The Asean joint statements would have amounted to a symbolic implementation of the arbitral decision. Formal recognition of the decision by other states will animate action or actual implementation later on. If other countries do not even speak up to recognize the decision, then it is unlikely that they will take action to assist in its actual implementation. But if they speak in support of the decision, it will be more than likely that they will support some form of action to implement it.

It is true that the rules of the arbitral court do not provide for ways to implement the decision. But in the realm of possibilities, there is a range of actions that are available to countries who are minded to help implement it. This is based on how countries have acted in similar or analogous international conflicts.

One option is military action. We have seen in countries like Syria, Bosnia, Sudan and Kuwait that powerful countries have used military action to assist other nations, and even invade other nations, under the banner of implementing international law.

A second option is economic sanctions. These include restrictions on exports and imports, withdrawal of aid, asset freeze, or outright economic embargo. Burma (Myanmar), Cuba, Iran and Venezuela have experienced economic sanctions imposed on them.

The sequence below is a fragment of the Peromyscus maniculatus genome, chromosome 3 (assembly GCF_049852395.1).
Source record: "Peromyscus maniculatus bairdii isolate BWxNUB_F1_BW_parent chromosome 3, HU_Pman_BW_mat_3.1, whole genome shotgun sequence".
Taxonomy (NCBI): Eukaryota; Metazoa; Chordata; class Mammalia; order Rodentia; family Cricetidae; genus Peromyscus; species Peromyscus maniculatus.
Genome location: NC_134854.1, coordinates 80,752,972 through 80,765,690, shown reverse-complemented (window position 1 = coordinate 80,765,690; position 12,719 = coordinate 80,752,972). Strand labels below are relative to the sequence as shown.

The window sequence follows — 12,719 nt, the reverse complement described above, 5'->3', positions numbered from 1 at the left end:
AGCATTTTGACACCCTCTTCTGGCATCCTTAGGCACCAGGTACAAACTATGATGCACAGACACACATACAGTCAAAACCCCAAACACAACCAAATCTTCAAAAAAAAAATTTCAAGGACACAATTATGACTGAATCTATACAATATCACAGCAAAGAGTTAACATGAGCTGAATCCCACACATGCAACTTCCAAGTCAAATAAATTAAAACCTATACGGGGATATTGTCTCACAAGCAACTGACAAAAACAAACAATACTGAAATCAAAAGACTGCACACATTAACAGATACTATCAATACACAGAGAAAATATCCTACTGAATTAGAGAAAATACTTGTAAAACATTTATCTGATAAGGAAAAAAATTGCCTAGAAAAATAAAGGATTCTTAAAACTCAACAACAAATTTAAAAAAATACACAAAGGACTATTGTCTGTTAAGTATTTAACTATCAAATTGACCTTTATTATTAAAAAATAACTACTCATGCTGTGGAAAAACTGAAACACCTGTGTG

A third option is political sanctions. These include travel bans, arms embargo, and cutting of diplomatic relations. South Africa, North Korea and Libya have experienced political sanctions imposed on them.

The use of military action and of economic and political sanctions has been resorted to by the UN Security Council, the European Union and the United States, among others. But what is the likelihood that any of these options will be used to implement the arbitral decision?

There is absolutely no chance for the UN Security Council to adopt any of these three options because China has veto power as a member.

READ MORE...

There is also virtually no chance that the United States, European Union and other countries will adopt any of these three options because of the following cocktail of reasons: The economic benefits that other countries derive from China far outweigh whatever gain they will obtain by siding with the Philippines; China has the ability to retaliate with military, economic and political sanctions that can seriously destabilize other countries; and this conflict over sea territory is minor compared to other international conflicts that have resulted in deaths and the exodus of refugees.

If these three options are out of the question, then what’s the use of discussing them? One, it dispels the unrealistic expectation of many Filipinos that countries like the United States will come to the Philippines’ rescue like a knight in shining armor, with planes, warships and soldiers. Two, it tempers any idealistic reliance that our allies will choose friendship over economic benefits. Three, it forces us to channel our energies to efforts that are realistic, pragmatic and long-term in range.